Pentagun basic specifications: empty weight, 3.1kg; barrel length, 510mm (commercial)/290mm (military/police; overall length, 900mm (commercial)/680mm (military/police).

A short 290mm barrel, seen here with a muzzle brake, was proposed for use in a military/LE version. Hmmm, a smart-looking gun, in author’s opinion.

A short 290mm barrel, seen here with a muzzle brake, was proposed for use in a military/LE version. Hmmm, a smart-looking gun, in author’s opinion.

Author’s son Alexander, 18 at the time, was one of the many Pentagun fans who grieved for the weapon’s premature death.

Author’s son Alexander, 18 at the time, was one of the many Pentagun fans who grieved for the weapon’s premature death.





Ronaldo Olive

Ronaldo is a long-time (starting in the 1960s) Brazilian writer on aviation, military, LE, and gun subjects, with articles published in local and international (UK, Switzerland, and U.S.) periodicals. His vast experience has made him a frequent guest lecturer and instructor in Brazil’s armed and police forces.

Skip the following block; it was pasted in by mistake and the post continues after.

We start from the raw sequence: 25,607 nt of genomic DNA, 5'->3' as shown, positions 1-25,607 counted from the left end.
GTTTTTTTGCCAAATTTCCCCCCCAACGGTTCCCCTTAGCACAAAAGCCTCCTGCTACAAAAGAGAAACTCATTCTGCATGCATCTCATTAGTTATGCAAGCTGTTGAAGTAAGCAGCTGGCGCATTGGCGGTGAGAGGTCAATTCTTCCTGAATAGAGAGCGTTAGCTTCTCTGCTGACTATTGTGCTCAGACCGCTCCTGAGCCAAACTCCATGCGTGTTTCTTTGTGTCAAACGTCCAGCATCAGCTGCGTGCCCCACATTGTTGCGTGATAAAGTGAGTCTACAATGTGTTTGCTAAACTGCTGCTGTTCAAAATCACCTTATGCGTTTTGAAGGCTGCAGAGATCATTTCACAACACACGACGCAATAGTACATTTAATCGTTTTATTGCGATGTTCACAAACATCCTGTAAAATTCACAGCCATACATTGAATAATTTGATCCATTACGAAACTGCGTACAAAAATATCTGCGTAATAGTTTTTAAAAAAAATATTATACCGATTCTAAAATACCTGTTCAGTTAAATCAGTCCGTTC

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  • A bearded being from beyond ti

    This is a really cool series of articles (or whatever you wanna call them). Reminds me of Forgotten weapons.

    • SP mclaughlin

      I wonder how you say “Forgotten Weapons” in Portuguese.

      • Ronaldo Olive

        “Armas Esquecidas”

  • Anonymoose

    That is really cool, especially the short-barrel version.

  • PeterK

    There’s a gun design that deserves another look. I bet it balances nice with the weight more in to the body.

    • Mmmtacos

      I think the Crye Precision Six12 will be the spiritual successor to this guy as a revolver shotgun concept.

      • SP mclaughlin

        Russia has had the MTs-225 for a while, although it’s a pretty traditional revolver design.

        • Mattie Dimes

          And sadly we in the land of freedoms can’t get them.

  • Martin Grønsdal

    ok, a cool and interesting design.

    BUT

    won’t the gases from the gap between the cylinder and the barrel be released painfully close to the shooters face?

    EDIT: if you actually read the article, it mentions gas seal. Hopefully it seals enough not to blind the shooter.

    • Joe